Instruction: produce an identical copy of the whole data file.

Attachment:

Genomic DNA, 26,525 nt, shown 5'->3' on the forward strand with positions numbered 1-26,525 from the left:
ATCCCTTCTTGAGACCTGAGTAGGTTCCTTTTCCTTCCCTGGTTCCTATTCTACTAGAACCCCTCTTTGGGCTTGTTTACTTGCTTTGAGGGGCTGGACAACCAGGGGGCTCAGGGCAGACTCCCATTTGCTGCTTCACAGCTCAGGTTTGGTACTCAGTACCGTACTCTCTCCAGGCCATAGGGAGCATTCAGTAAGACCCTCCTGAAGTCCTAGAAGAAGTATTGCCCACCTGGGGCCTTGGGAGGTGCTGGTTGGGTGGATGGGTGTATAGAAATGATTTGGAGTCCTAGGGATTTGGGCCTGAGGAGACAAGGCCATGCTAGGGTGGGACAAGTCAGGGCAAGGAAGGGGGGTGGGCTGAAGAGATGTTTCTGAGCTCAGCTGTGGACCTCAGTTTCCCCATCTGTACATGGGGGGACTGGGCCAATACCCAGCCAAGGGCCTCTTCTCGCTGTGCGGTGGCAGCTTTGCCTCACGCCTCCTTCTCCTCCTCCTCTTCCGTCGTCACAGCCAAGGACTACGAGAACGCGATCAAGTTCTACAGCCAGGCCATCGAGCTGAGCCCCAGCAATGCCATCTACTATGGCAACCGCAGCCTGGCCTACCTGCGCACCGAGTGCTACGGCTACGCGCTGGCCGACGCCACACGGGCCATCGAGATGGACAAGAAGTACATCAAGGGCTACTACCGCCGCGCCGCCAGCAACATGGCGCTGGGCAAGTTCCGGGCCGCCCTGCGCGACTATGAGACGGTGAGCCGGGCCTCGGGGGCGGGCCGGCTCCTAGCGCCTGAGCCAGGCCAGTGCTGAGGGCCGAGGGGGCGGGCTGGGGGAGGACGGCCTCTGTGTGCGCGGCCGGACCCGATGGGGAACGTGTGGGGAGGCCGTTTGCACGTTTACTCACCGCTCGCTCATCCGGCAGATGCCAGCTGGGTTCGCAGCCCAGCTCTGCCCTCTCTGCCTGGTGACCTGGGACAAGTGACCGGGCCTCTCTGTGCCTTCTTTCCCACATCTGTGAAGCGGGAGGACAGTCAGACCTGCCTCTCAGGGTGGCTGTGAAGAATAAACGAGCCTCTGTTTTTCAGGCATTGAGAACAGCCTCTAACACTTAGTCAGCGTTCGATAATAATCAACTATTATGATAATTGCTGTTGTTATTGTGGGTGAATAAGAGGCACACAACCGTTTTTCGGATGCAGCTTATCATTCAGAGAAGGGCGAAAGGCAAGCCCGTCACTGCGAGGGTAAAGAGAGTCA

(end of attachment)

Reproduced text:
Genomic DNA, 26,525 nt, shown 5'->3' on the forward strand with positions numbered 1-26,525 from the left:
ATCCCTTCTTGAGACCTGAGTAGGTTCCTTTTCCTTCCCTGGTTCCTATTCTACTAGAACCCCTCTTTGGGCTTGTTTACTTGCTTTGAGGGGCTGGACAACCAGGGGGCTCAGGGCAGACTCCCATTTGCTGCTTCACAGCTCAGGTTTGGTACTCAGTACCGTACTCTCTCCAGGCCATAGGGAGCATTCAGTAAGACCCTCCTGAAGTCCTAGAAGAAGTATTGCCCACCTGGGGCCTTGGGAGGTGCTGGTTGGGTGGATGGGTGTATAGAAATGATTTGGAGTCCTAGGGATTTGGGCCTGAGGAGACAAGGCCATGCTAGGGTGGGACAAGTCAGGGCAAGGAAGGGGGGTGGGCTGAAGAGATGTTTCTGAGCTCAGCTGTGGACCTCAGTTTCCCCATCTGTACATGGGGGGACTGGGCCAATACCCAGCCAAGGGCCTCTTCTCGCTGTGCGGTGGCAGCTTTGCCTCACGCCTCCTTCTCCTCCTCCTCTTCCGTCGTCACAGCCAAGGACTACGAGAACGCGATCAAGTTCTACAGCCAGGCCATCGAGCTGAGCCCCAGCAATGCCATCTACTATGGCAACCGCAGCCTGGCCTACCTGCGCACCGAGTGCTACGGCTACGCGCTGGCCGACGCCACACGGGCCATCGAGATGGACAAGAAGTACATCAAGGGCTACTACCGCCGCGCCGCCAGCAACATGGCGCTGGGCAAGTTCCGGGCCGCCCTGCGCGACTATGAGACGGTGAGCCGGGCCTCGGGGGCGGGCCGGCTCCTAGCGCCTGAGCCAGGCCAGTGCTGAGGGCCGAGGGGGCGGGCTGGGGGAGGACGGCCTCTGTGTGCGCGGCCGGACCCGATGGGGAACGTGTGGGGAGGCCGTTTGCACGTTTACTCACCGCTCGCTCATCCGGCAGATGCCAGCTGGGTTCGCAGCCCAGCTCTGCCCTCTCTGCCTGGTGACCTGGGACAAGTGACCGGGCCTCTCTGTGCCTTCTTTCCCACATCTGTGAAGCGGGAGGACAGTCAGACCTGCCTCTCAGGGTGGCTGTGAAGAATAAACGAGCCTCTGTTTTTCAGGCATTGAGAACAGCCTCTAACACTTAGTCAGCGTTCGATAATAATCAACTATTATGATAATTGCTGTTGTTATTGTGGGTGAATAAGAGGCACACAACCGTTTTTCGGATGCAGCTTATCATTCAGAGAAGGGCGAAAGGCAAGCCCGTCACTGCGAGGGTAAAGAGAGTCA